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I'm pretty new to Python and I have a situation where I have a variable representing a function inside of a module and I'm wondering how to call it dynamically. I have

def scale(image, width, height):

And then in another script I have something like:

import filters

def process_images(method='scale', options):

... but that doesn't work obviously. If someone could fill me in on the proper way to do this, or let me know if there is a better way to pass around functions as parameters that would be awesome.

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3 Answers 3

up vote 10 down vote accepted

To avoid the problem, you could pass the function directly, instead of "by name":

def process_images(method=filters.scale, options):

If you have a special reason to use a string instead, you can use getattr as suggested by SilentGhost.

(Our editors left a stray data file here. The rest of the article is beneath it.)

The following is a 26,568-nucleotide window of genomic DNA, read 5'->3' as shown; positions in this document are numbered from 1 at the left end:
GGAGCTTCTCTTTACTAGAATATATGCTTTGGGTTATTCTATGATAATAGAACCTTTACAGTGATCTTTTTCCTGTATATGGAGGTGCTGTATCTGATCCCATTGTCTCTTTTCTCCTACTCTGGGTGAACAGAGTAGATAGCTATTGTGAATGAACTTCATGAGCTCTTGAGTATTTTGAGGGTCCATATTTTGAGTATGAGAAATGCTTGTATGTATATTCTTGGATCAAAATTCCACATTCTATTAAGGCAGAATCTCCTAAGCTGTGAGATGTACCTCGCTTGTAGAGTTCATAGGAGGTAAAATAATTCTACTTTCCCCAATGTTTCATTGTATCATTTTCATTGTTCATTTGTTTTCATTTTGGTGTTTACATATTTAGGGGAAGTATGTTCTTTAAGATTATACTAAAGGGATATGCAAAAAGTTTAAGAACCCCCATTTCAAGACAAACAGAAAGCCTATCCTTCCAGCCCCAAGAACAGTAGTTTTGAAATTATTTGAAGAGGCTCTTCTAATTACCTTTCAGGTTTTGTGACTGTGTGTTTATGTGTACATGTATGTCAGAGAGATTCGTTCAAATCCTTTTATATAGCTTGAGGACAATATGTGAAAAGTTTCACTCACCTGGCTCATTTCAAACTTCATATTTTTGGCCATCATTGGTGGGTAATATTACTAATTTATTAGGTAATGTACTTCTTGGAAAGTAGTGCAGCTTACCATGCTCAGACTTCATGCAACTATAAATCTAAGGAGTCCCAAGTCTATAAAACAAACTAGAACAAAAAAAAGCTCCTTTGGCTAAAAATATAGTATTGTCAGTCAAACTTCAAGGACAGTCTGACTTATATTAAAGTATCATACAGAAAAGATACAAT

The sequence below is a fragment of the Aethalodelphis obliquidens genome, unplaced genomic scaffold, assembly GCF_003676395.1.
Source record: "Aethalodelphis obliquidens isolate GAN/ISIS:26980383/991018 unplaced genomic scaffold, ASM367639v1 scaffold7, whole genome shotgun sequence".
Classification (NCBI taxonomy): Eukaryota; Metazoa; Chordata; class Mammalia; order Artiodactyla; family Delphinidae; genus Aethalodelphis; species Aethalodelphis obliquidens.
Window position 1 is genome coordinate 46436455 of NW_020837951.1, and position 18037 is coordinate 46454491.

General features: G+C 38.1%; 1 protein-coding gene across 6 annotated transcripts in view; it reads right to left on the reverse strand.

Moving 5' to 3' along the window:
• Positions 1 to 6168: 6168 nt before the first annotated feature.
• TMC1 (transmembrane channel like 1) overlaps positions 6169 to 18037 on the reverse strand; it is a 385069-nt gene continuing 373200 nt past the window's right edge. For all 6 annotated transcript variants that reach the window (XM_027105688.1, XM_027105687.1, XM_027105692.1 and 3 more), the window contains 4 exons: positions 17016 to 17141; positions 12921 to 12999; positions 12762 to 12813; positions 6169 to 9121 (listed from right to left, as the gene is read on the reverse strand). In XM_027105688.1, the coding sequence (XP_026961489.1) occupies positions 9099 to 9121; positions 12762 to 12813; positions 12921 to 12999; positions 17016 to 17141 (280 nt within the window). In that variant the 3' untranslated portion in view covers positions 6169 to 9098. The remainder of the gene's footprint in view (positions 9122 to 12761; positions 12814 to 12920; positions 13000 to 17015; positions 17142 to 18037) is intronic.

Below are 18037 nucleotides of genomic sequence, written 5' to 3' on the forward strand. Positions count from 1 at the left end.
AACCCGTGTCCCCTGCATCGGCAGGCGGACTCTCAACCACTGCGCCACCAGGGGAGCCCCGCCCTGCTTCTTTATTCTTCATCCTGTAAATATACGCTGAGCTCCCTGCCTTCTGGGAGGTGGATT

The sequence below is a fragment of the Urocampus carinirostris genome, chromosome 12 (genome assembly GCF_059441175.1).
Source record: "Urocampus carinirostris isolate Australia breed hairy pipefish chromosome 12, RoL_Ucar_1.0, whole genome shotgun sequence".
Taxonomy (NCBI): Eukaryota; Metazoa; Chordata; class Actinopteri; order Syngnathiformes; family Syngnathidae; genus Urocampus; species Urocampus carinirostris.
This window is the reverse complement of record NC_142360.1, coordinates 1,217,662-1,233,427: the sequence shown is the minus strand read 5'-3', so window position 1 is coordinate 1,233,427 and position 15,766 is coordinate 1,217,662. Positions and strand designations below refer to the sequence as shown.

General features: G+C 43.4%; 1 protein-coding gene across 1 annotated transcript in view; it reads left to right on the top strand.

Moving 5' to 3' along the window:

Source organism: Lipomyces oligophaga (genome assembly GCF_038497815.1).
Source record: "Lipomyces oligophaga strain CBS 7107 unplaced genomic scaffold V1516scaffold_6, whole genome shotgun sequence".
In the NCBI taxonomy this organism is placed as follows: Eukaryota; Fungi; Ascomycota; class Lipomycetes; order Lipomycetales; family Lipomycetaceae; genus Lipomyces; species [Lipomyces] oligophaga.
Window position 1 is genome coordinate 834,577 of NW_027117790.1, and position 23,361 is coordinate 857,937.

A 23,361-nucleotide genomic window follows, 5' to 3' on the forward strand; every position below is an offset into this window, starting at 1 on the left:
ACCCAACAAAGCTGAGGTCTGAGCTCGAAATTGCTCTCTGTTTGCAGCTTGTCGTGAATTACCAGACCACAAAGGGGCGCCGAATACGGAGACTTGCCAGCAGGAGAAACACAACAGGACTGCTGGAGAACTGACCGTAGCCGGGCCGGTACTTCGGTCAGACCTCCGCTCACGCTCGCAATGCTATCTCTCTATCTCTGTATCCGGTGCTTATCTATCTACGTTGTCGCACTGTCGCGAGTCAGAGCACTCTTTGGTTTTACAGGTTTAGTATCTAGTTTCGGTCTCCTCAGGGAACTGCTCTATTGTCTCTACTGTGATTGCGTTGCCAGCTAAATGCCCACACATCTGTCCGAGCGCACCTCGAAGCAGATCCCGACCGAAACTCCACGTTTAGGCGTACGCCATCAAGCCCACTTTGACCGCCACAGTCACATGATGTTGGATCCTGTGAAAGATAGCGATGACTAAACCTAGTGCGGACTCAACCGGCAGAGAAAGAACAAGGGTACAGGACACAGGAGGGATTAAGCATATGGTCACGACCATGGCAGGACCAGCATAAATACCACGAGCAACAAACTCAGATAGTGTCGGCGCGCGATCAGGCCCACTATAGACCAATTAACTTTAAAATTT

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Perfect -- thanks! – Chris Forrette Jul 6 '10 at 22:36
import filters

def process_images(function=filters.scale, options):

This can then be called like, for example:

process_images(filters.rotate, **rotate_options)

Note that having a default function arg doesn't seem like a good idea -- it's not intuitively obvious why filters.scale is the default out of several possible image-processing operations.

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you need built-in getattr:

getattr(filters, method)(**options)
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Awesome, thank you! – Chris Forrette Jul 6 '10 at 22:37

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